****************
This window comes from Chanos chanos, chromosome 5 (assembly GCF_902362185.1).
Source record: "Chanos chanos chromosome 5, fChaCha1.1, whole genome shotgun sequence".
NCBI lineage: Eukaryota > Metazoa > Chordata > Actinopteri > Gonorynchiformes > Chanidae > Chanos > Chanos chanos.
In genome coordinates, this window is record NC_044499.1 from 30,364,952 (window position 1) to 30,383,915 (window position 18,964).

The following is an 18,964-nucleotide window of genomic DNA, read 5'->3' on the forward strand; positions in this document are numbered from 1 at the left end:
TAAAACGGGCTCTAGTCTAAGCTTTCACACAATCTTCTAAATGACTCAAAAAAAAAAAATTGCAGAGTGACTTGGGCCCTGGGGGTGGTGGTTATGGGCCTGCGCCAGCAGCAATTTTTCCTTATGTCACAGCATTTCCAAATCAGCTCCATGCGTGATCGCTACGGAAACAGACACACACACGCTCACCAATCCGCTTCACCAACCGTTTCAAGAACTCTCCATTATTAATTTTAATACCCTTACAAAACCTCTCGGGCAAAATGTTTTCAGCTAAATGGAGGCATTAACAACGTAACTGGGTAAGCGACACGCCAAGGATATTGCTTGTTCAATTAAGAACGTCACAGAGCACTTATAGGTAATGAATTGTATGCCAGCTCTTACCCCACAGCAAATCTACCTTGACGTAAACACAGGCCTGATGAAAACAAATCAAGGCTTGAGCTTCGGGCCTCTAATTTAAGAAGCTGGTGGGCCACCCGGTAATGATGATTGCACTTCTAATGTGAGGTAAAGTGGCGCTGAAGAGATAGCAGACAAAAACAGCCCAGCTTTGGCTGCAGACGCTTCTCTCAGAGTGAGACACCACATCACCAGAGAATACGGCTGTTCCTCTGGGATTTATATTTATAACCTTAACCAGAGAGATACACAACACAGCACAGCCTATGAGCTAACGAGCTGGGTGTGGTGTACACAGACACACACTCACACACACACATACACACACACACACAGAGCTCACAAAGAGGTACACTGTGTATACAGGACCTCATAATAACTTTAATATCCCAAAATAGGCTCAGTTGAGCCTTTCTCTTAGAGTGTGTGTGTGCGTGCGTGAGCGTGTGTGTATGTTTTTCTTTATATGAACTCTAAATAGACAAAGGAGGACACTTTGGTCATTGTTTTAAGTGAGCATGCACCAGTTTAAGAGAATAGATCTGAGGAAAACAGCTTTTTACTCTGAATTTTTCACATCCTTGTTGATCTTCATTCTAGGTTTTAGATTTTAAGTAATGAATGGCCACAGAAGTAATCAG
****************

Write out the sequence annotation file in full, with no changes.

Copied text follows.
This window comes from Chanos chanos, chromosome 5 (assembly GCF_902362185.1).
Source record: "Chanos chanos chromosome 5, fChaCha1.1, whole genome shotgun sequence".
NCBI lineage: Eukaryota > Metazoa > Chordata > Actinopteri > Gonorynchiformes > Chanidae > Chanos > Chanos chanos.
In genome coordinates, this window is record NC_044499.1 from 30,364,952 (window position 1) to 30,383,915 (window position 18,964).

The following is an 18,964-nucleotide window of genomic DNA, read 5'->3' on the forward strand; positions in this document are numbered from 1 at the left end:
TAAAACGGGCTCTAGTCTAAGCTTTCACACAATCTTCTAAATGACTCAAAAAAAAAAAATTGCAGAGTGACTTGGGCCCTGGGGGTGGTGGTTATGGGCCTGCGCCAGCAGCAATTTTTCCTTATGTCACAGCATTTCCAAATCAGCTCCATGCGTGATCGCTACGGAAACAGACACACACACGCTCACCAATCCGCTTCACCAACCGTTTCAAGAACTCTCCATTATTAATTTTAATACCCTTACAAAACCTCTCGGGCAAAATGTTTTCAGCTAAATGGAGGCATTAACAACGTAACTGGGTAAGCGACACGCCAAGGATATTGCTTGTTCAATTAAGAACGTCACAGAGCACTTATAGGTAATGAATTGTATGCCAGCTCTTACCCCACAGCAAATCTACCTTGACGTAAACACAGGCCTGATGAAAACAAATCAAGGCTTGAGCTTCGGGCCTCTAATTTAAGAAGCTGGTGGGCCACCCGGTAATGATGATTGCACTTCTAATGTGAGGTAAAGTGGCGCTGAAGAGATAGCAGACAAAAACAGCCCAGCTTTGGCTGCAGACGCTTCTCTCAGAGTGAGACACCACATCACCAGAGAATACGGCTGTTCCTCTGGGATTTATATTTATAACCTTAACCAGAGAGATACACAACACAGCACAGCCTATGAGCTAACGAGCTGGGTGTGGTGTACACAGACACACACTCACACACACACATACACACACACACACAGAGCTCACAAAGAGGTACACTGTGTATACAGGACCTCATAATAACTTTAATATCCCAAAATAGGCTCAGTTGAGCCTTTCTCTTAGAGTGTGTGTGTGCGTGCGTGAGCGTGTGTGTATGTTTTTCTTTATATGAACTCTAAATAGACAAAGGAGGACACTTTGGTCATTGTTTTAAGTGAGCATGCACCAGTTTAAGAGAATAGATCTGAGGAAAACAGCTTTTTACTCTGAATTTTTCACATCCTTGTTGATCTTCATTCTAGGTTTTAGATTTTAAGTAATGAATGGCCACAGAAGTAATCAG